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What is a Minute Book and Why Do I Need One?

By December 18, 2013January 27th, 2021Corporate

So you’ve done the smart thing and formed a dentistry professional corporation to reap the tax benefits (and certain limitations of liability benefits).  Your lawyer is telling you that your newly formed corporation needs a “Minute Book” and you’re wondering what it is and why you need one…

What is a Minute Book?

The minute book is literally a book, a binder, or an attache case that houses all of your corporation’s key documents.  It serves as the official record of the corporation’s activities and documents all material transactions which involve the corporation.  The minute book holds, among other things, the following documents:

  • certificate of incorporation;
  • articles of incorporation;
  • by-laws;
  • minutes of meetings of directors and shareholders;
  • resolutions of directors/shareholders;
  • director/officer ledgers and registers;
  • shareholder ledgers and registers;
  • share certificates;
  • certificate of authorization from the Royal College of Dental Surgeons of Ontario;
  • shareholders agreements;
  • forms filed;
  • etc.

Why Do I Need a Minute Book?

The Ontario Business Corporations Act (the “OBCA”), which is the key legislation governing Ontario corporations, specifically requires that certain documents be prepared and kept by the corporation, including:

  • the articles and by-laws and all amendments thereto;
  • a copy of any unanimous shareholders’ agreement;
  • minutes of meetings and resolutions of shareholders;
  • a securities register;
  • a transfer register;
  • adequate accounting records;
  • records containing minutes of meetings and resolutions of directors; and
  • copies of all notices.

A minute book itself is not required by the legislation, but if all of the above documents must be kept by the corporation, then they should be kept together in an organized and legible manner.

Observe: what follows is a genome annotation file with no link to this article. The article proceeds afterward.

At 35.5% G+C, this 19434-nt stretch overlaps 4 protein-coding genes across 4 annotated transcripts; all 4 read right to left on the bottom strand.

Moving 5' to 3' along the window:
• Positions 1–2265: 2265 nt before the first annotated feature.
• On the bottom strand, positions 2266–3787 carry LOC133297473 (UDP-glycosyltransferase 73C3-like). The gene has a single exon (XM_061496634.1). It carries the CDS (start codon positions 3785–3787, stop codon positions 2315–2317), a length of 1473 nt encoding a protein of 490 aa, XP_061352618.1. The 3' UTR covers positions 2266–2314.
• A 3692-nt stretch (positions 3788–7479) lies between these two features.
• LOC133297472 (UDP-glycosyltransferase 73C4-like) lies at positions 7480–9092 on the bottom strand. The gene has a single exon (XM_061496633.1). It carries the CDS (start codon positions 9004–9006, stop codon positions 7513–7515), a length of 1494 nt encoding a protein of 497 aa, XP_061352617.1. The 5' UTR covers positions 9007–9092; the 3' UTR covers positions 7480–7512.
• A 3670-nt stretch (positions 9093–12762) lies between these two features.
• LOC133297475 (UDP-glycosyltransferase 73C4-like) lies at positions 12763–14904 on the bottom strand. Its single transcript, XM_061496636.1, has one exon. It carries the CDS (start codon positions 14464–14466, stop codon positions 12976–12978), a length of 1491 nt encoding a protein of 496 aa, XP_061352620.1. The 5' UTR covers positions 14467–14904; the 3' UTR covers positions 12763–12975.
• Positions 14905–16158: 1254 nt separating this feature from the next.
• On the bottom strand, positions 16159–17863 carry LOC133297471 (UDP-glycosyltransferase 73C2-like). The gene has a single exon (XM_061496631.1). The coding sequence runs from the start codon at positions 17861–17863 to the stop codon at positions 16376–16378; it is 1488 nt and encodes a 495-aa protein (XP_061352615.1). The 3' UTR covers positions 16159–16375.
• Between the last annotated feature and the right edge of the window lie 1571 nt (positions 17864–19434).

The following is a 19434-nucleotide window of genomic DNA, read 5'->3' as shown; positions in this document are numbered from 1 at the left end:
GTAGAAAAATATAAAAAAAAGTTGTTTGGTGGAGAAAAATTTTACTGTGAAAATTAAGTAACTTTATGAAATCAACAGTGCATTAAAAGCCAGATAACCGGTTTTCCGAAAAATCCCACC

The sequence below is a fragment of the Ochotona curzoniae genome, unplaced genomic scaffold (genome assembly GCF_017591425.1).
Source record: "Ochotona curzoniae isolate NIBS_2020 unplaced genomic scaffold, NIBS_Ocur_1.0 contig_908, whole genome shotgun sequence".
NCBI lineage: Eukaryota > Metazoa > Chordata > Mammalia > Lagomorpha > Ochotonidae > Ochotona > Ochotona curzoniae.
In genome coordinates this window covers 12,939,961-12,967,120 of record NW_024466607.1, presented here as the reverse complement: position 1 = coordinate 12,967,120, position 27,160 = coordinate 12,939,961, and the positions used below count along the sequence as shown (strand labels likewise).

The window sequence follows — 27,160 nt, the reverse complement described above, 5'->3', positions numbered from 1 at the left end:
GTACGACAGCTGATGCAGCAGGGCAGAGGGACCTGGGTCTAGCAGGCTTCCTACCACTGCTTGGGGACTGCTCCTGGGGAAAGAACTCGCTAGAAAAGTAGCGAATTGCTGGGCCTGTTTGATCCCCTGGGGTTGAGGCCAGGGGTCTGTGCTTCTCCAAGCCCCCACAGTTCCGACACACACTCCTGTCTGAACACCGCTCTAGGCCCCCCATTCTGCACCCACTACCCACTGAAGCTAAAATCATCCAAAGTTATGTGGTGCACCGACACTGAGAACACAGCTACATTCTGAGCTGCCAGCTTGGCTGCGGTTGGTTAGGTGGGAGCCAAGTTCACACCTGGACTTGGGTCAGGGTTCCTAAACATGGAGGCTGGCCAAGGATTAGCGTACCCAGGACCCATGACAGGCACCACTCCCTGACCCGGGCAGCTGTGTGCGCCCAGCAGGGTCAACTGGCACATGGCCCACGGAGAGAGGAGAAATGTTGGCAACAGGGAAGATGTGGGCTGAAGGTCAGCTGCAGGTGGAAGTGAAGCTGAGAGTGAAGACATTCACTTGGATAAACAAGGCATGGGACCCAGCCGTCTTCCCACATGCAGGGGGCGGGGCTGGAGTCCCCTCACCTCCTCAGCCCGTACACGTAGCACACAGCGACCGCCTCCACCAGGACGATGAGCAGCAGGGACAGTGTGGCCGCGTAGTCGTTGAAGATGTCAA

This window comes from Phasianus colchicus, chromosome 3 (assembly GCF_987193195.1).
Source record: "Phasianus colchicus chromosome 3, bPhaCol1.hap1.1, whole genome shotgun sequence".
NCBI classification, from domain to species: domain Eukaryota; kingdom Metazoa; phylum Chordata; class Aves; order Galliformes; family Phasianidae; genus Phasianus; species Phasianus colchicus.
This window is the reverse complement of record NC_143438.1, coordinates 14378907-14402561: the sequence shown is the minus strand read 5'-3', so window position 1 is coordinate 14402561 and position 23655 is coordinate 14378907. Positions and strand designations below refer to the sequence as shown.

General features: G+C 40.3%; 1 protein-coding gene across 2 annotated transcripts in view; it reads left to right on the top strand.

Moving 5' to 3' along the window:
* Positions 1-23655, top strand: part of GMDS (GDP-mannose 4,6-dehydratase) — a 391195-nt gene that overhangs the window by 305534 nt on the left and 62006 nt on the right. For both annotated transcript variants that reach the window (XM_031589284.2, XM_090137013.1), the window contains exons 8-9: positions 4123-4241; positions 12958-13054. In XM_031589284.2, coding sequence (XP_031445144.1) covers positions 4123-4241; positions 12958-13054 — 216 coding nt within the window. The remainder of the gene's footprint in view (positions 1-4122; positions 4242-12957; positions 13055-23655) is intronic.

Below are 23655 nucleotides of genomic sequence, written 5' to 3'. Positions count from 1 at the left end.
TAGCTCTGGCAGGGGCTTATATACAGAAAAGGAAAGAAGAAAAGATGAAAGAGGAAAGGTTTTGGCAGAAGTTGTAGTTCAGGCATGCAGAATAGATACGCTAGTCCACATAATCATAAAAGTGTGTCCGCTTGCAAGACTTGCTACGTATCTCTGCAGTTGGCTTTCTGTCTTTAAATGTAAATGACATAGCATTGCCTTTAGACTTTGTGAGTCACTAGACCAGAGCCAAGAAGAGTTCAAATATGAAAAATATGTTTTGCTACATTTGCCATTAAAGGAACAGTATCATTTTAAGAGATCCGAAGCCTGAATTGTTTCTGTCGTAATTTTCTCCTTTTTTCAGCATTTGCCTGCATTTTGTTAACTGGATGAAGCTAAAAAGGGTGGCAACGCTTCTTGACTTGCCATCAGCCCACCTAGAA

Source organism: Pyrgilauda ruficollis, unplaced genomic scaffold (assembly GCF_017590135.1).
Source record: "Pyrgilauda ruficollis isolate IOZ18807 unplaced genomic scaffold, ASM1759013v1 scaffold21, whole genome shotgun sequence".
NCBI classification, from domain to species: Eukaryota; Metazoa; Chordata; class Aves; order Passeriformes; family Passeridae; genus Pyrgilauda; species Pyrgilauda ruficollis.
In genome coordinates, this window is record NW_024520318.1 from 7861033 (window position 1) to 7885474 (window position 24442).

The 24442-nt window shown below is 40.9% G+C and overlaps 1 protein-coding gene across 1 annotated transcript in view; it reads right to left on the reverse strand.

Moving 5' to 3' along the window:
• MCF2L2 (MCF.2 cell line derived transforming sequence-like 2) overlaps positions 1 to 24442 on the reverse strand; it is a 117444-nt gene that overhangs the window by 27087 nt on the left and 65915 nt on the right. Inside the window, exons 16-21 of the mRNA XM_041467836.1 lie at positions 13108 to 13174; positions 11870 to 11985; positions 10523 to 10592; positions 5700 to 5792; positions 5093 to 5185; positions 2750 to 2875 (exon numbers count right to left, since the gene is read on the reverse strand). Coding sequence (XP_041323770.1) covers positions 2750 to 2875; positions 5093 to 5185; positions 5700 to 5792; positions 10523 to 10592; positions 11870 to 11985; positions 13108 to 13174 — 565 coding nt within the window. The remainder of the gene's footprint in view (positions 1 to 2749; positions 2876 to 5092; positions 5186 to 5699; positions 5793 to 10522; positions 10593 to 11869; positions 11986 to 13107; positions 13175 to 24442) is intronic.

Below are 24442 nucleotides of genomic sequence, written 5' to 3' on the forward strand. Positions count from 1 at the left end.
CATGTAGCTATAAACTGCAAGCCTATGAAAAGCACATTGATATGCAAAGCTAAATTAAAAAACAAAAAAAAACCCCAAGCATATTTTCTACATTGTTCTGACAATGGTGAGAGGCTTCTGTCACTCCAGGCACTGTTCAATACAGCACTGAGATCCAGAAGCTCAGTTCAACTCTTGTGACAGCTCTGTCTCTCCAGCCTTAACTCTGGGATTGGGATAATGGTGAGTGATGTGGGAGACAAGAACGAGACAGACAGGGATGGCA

What happens if I don’t have a minute book or my minute book is not in order?

Significant Costs

If your corporation does not have a minute book or its minute book is not organized and up to date, then you will most likely incur a significant cost for organizing or updating it.  This is because it takes much more time and effort to piece together and document past corporate proceedings and actions than it does to maintain your minute book annually.

Banking Delays

Not having a minute book or having an out-of-date minute book can result in delays, including delays in responding to bankers who may need to see your minute book in order to authorize a corporate banking transaction such as borrowing money.


The OBCA provides for certain penalties for failing to maintain proper corporate records and attend required government filings.

Delays on Sale of the Corporation

If you are selling your practice or dentistry professional corporation, the purchasing dentist’s lawyer will ask for the corporation’s minute book in order to ensure that all of the corporation’s documents are in order.  If the minute book is not in order, you will incur extra costs for updating your minute book and such updating endeavour may delay your transaction.

Cancellation of Certificate of Incorporation

If the corporation is in default of mandatory government notice filings (such as an initial notice of directors/officers) the government will, after giving notice, cancel the corporation’s certificate of incorporation.  This means that the corporation will no longer be legally allowed to operate and additional fees must be paid to revive the corporation.

Government Audits & Discrepancies

From time to time, the Canada Revenue Agency may perform audits of your corporate tax returns.  In order to ascertain the business of the corporation, the CRA usually asks for the minute book of the corporation.  If the minute book does not reflect accurately the business of the corporation, you might incur undue expenses.  For example, say you receive a dividend from the corporation (dividends being taxed at a lower rate than salary or bonus income) but you cannot prove it to the CRA through the production of directors’ minutes declaring a dividend.  It is open to the CRA to challenge your characterization of the money you received from the corporation and you may end up being required to pay a higher tax rate.

Minute Book Maintenance

Some choose to keep their own minute book and do their own annual updates and organization.  A step by step tutorial on how to go about maintaining your own minute book is beyond the scope of this blog. But I will say that all major corporate events should be reduced to writing and placed in the minute book right away. Even if there are no major events to be recorded, annual minutes of directors/shareholders must be held and recorded in the minute book.

In our experience, most people prefer to leave their minute book with their lawyer and, for a fee, have their minute books updated annually, eliminating the stress and headache of having to update their own minute book.  Beyond saving your sanity, having a lawyer keep and update your minute book is also beneficial because:

  • the minute book will be stored safely so it does not get lost or destroyed;
  • it will be out of reach and away from the prying eyes of employees/patients/family members;
  • all documents will be accurate and compliant with the law; and
  • updates will be done in a timely fashion and will not be overlooked.

If you wish to discuss having your minute book kept and updated annually by our office, you can email DMC here or call us at 1-844-443-9280.